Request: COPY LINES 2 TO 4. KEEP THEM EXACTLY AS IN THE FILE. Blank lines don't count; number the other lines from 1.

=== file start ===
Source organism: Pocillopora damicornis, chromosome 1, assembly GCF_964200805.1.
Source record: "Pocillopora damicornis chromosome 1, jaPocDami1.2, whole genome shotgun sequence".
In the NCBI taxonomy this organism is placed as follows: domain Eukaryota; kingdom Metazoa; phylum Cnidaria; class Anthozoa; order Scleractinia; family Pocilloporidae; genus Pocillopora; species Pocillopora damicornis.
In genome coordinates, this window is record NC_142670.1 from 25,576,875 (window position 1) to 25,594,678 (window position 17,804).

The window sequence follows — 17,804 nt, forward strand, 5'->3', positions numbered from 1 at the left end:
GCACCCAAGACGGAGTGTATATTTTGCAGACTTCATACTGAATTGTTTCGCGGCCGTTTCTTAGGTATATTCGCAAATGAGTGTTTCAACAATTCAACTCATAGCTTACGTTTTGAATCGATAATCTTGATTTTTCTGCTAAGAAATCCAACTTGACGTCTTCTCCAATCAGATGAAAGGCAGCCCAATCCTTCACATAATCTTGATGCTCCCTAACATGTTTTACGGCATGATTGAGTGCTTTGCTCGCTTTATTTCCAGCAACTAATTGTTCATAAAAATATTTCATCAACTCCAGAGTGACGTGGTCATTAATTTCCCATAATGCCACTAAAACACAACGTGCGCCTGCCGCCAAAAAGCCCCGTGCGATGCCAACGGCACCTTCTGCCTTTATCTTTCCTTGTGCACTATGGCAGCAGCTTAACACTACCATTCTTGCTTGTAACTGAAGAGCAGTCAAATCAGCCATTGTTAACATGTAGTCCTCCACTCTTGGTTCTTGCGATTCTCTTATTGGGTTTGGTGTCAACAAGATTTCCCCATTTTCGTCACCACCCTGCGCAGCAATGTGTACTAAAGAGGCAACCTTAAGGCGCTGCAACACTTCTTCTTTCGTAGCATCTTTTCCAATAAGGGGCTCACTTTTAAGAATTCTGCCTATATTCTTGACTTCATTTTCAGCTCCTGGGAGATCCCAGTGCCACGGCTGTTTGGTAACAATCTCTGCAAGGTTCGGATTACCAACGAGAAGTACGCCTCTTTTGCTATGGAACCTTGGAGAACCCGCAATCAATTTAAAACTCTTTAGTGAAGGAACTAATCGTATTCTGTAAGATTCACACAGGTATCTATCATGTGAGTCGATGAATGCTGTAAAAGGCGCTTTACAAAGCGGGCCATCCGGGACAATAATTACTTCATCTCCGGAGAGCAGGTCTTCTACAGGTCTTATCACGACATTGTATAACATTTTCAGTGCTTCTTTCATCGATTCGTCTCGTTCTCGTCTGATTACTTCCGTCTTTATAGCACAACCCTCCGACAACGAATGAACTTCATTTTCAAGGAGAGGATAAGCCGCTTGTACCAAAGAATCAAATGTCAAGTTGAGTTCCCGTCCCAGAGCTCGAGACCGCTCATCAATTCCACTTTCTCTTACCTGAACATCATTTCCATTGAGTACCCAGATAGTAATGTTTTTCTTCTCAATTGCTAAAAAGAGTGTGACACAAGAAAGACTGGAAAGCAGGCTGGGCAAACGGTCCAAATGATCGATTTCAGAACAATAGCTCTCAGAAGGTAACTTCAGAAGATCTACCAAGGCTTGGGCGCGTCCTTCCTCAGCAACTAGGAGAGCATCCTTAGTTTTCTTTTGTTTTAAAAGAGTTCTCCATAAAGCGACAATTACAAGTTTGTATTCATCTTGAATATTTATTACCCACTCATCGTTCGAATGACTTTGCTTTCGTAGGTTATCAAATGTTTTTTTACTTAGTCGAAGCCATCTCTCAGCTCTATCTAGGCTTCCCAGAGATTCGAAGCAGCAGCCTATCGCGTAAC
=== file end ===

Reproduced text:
Source record: "Pocillopora damicornis chromosome 1, jaPocDami1.2, whole genome shotgun sequence".
In the NCBI taxonomy this organism is placed as follows: domain Eukaryota; kingdom Metazoa; phylum Cnidaria; class Anthozoa; order Scleractinia; family Pocilloporidae; genus Pocillopora; species Pocillopora damicornis.
In genome coordinates, this window is record NC_142670.1 from 25,576,875 (window position 1) to 25,594,678 (window position 17,804).